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Talk to me, kittens. Today, we have salmagundi:

1) A new review of The Drowning Girl: A Memoir at the Strange Horizons website has made me momentarily very happy (don't worry, it never lingers). It's the most cogent review of the book I've read since Brit Mandelo's at Tor.com (which you can read here). Anyway, you'll find the Strange Horizon's review by following this rabbit hole, and thank you, Niall Alexander. I hope it's not poor form to thank your reviewers by name.

2) Two Worlds and In Between: The Best of Caitlín R. Kiernan, Volume 1 has been nominated for Best Collection by the 2012 Locus Awards. Which does me proud. A shame the book is sold out, and there's currently no plans for another printing or a second edition.

3) A reminder that May 5th, which is to say Saturday (Satyrday, also Cinco de Mayo) is Free Comic Book Day. Dark Horse is giving you a free Alabaster story (!!!), "Shelter," divided over two books. The first half will be found in the Stars Wars/Serenity comic and the second half in the Buffy the Vampire Slayer/Guild comic. So, find your way to a comic shop! By Sunday, these are bound to show up on eBay for moronic prices, I'm sure.

4) Last night, I remembered that St. Vincent had a Providence show planned. Then I thought, fuck, we've already missed it, because I forget shit and don't like crowds. Then I discovered, no, the show's tonight – but tickets would cost me and Spooky $40+, and I just can't see the expense right now. See, this is how shut-ins and agoraphobics talk themselves out of seeing shows they truly want to see. Whoa, see used four times in two sentences. Bad Aunt Beast.

5. Day before yesterday, a wonderful package from the wonderful Steven Lubold. I'll say more about its contents when I can once more take time to breathe.

6. Alabaster: Wolves #2 will be on shelves on the 11th, a mere eight days from now. Yesterday, the post brought me an advance copy, and it's even more handsome than #1. Trust me, and don't miss it.

7. For those backers awaiting the highest three tier rewards on our The Tale of the Ravens Kickstarter, I should say what you're really waiting on is me to find time, and get off my fat ass, and write the story to accompany the illustrations. Your patience has been amazing and much appreciated, and I'll get to this in May, I swear, with dog as my witness.

8. As part of our ongoing "Make This Damn House More Functional" project, we added an eleventh bookshelf to my office on Monday, after my doctor's appointment. And still, I fear it's only gonna make a dent in the stacks of books to be found all about our abode.

9. Fuck, I'm sleeping a lot lately. Though, on the other hand, it has been determined that stress has made me ill the last few months, stress and exhaustion. So, I'm making a concerted effort to go a little easier on myself, and not angst over every fucking development. I do my best, and then these things are out of my hands. I can't make people buy books, I can only write books. I can only do so much to persuade a publisher to do this or that. I may have already said that my current motto has become "It is what it is."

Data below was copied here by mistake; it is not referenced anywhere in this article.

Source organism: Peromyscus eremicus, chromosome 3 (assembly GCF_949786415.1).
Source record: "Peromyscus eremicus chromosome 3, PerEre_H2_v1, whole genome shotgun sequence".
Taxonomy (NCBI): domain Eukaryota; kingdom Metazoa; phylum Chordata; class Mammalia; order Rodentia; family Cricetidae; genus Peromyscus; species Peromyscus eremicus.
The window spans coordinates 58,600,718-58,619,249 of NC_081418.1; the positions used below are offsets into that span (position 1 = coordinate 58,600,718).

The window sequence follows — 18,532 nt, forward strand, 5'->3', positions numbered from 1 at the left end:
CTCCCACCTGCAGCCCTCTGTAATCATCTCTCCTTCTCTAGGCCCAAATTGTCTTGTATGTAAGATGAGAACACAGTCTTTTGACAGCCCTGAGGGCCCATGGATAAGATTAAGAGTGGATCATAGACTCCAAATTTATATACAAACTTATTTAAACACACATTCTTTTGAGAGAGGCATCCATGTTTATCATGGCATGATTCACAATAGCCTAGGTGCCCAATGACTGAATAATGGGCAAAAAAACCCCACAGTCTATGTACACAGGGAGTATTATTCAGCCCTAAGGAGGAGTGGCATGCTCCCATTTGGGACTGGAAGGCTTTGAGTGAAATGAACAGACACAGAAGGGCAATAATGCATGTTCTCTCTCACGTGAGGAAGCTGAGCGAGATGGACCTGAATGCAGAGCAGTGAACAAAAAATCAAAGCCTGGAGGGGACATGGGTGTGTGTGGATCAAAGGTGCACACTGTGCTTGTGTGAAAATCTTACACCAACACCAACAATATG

10. Yesterday, I began – just barely – a new story for Sirenia Digest #77, "Hauptplatte/Gegenplatte." This story will be accompanied by a Vince Locke illustration. This issue will also include a sort of addendum to last month's story "Cages I," as written by David T. Kirkpatrick. I am beginning to see "Cages" as an ongoing collaboration that will one day congeal into something much larger than its constituent parts (pun unintentional, but apt).

11. I have found kindly people to help me get a page online for Aunt Beast's Salt Marsh Home Companion, the weekly weird fiction podcast, so that's actually going to happen. And should be along fairly soon.

And I have time to say nothing more for now. Gotta see a man about a platypus.

It Is What It Is,
Aunt Beast


May. 3rd, 2012 08:04 pm (UTC)
We have added floating bookshelves to many of our walls about 6' up (low ceilings here, but very little free wall space either between windows and furniture) which hold a good amount of books, that might be a solution to help with your bookspace issue. They look like these: http://www.google.com/products/catalog?q=floating+shelves&oe=utf-8&rls=org.mozilla:en-US:official&client=firefox-a&um=1&ie=UTF-8&tbm=shop&cid=11065582558463224652&sa=X&ei=JeKiT9fyL6SqiQKXgq3-DA&ved=0CLABEPMCMAI Using 75 lb rated drywall anchors that screw in and the metal framing that the floating shelves came with gets said shelves rated for 200 lbs of weight across four feet of length; the anchors themselves would rate each at 300lbs. Each has ~100-150 pounds of books, etc on them and I don't worry about the cat jumping up on them or me grabbing an edge to stretch for a book; they're not bending or coming down.

My style is more modern than yours probably is, but the nice thing about floating shelves is that you can easily change their appearance. Wrap them in vintage wallpaper or fabric, paint them to match your walls, front them with reclaimed wood, etc.

In the past I've also used vintage apple crates and wine boxes hung with heavy anchors as book/record holders. But I've also had older ones come apart at the seams and the sides come off the back, so for those I'd add l-brackets behind/underneath or wrap them in heavy string/grosgrain/etc stapled around the outside edges if they're going to carry serious weight.
May. 3rd, 2012 08:27 pm (UTC)

Our problem with mounting shelves on walls (or even hanging pictures) is that the buildings walls are reinforced with steel hurricane braces, making it almost impossible to hang anything.